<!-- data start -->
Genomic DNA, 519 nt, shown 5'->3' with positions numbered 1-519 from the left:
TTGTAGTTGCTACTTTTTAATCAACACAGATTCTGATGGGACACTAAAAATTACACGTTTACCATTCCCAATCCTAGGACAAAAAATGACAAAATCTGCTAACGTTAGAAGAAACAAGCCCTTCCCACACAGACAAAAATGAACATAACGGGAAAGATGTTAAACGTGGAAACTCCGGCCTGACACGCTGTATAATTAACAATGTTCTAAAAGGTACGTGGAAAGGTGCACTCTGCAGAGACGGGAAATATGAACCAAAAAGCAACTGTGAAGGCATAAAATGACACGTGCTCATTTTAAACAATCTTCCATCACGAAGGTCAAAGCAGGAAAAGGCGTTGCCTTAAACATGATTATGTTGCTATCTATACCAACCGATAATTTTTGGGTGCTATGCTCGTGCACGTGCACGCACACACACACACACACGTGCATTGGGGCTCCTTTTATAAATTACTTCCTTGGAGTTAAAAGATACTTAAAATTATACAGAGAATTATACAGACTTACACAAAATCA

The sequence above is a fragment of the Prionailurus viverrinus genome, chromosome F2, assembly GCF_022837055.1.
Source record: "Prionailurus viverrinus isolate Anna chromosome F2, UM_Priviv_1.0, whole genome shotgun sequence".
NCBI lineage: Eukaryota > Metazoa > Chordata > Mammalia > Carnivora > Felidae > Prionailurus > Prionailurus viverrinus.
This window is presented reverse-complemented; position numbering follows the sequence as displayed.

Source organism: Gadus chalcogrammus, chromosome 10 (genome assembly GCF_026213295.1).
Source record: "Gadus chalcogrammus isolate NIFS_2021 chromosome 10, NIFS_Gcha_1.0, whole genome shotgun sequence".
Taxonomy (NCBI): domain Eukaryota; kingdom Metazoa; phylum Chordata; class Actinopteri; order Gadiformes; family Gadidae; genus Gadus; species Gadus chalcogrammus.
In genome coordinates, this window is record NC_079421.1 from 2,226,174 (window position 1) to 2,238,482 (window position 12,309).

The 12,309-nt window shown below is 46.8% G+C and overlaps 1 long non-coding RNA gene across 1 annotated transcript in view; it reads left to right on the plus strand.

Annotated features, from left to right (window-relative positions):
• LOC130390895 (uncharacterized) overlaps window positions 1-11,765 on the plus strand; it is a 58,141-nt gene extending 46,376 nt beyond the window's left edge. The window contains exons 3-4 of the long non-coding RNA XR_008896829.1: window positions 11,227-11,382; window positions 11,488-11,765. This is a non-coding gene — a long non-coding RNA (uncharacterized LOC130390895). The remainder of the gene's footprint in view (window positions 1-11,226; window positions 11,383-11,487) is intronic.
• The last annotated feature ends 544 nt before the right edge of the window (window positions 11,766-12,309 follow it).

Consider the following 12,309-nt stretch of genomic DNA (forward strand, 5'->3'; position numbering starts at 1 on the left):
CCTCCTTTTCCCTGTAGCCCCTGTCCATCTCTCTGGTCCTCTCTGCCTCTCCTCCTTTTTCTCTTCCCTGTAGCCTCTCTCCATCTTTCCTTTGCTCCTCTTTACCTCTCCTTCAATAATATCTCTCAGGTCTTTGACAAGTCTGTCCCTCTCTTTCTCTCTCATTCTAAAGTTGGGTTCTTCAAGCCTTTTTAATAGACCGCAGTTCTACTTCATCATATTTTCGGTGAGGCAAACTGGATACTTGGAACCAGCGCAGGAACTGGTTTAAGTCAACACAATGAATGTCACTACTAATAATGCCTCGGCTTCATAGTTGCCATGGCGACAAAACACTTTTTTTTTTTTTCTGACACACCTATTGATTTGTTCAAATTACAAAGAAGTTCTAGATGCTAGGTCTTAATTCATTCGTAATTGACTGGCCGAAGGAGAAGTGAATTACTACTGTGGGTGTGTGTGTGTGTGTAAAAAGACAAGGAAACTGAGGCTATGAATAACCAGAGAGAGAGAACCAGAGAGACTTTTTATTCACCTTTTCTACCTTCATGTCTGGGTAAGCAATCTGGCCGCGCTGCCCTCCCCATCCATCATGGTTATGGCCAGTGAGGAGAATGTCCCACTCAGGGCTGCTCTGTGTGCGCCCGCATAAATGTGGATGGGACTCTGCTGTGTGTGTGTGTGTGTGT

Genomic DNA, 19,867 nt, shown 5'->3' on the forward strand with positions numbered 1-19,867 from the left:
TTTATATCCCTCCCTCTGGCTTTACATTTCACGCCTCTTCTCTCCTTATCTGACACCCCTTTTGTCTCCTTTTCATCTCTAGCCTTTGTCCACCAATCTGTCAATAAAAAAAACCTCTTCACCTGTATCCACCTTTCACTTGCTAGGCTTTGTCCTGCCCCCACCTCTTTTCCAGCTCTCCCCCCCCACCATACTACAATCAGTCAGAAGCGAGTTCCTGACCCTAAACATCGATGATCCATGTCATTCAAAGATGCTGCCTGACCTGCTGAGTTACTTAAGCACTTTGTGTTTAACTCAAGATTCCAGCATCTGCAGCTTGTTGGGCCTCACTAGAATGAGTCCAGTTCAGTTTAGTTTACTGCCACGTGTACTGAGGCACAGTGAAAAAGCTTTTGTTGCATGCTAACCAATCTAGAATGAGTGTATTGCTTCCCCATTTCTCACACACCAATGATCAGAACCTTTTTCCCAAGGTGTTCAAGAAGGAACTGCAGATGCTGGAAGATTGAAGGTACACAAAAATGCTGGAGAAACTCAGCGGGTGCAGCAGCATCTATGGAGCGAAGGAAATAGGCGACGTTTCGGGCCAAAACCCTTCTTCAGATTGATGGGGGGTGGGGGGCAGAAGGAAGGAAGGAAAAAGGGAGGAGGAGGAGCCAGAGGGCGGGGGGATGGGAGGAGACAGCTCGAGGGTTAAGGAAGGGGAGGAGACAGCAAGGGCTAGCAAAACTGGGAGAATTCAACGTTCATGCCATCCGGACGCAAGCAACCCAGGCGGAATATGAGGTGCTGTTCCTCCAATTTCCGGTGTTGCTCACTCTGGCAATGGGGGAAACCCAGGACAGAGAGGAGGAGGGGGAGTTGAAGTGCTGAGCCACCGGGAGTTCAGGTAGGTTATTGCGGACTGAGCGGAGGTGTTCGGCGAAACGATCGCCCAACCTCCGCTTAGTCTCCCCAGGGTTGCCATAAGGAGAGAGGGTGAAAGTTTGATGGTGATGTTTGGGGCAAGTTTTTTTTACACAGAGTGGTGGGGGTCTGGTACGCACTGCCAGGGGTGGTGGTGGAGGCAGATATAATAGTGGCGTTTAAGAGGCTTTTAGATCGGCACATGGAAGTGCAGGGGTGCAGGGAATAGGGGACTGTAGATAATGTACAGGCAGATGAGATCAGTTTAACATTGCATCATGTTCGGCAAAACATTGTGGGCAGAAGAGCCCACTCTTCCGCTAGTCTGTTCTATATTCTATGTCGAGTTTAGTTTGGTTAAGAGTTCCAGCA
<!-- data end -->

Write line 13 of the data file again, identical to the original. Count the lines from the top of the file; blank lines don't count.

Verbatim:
• LOC130390895 (uncharacterized) overlaps window positions 1-11,765 on the plus strand; it is a 58,141-nt gene extending 46,376 nt beyond the window's left edge. The window contains exons 3-4 of the long non-coding RNA XR_008896829.1: window positions 11,227-11,382; window positions 11,488-11,765. This is a non-coding gene — a long non-coding RNA (uncharacterized LOC130390895). The remainder of the gene's footprint in view (window positions 1-11,226; window positions 11,383-11,487) is intronic.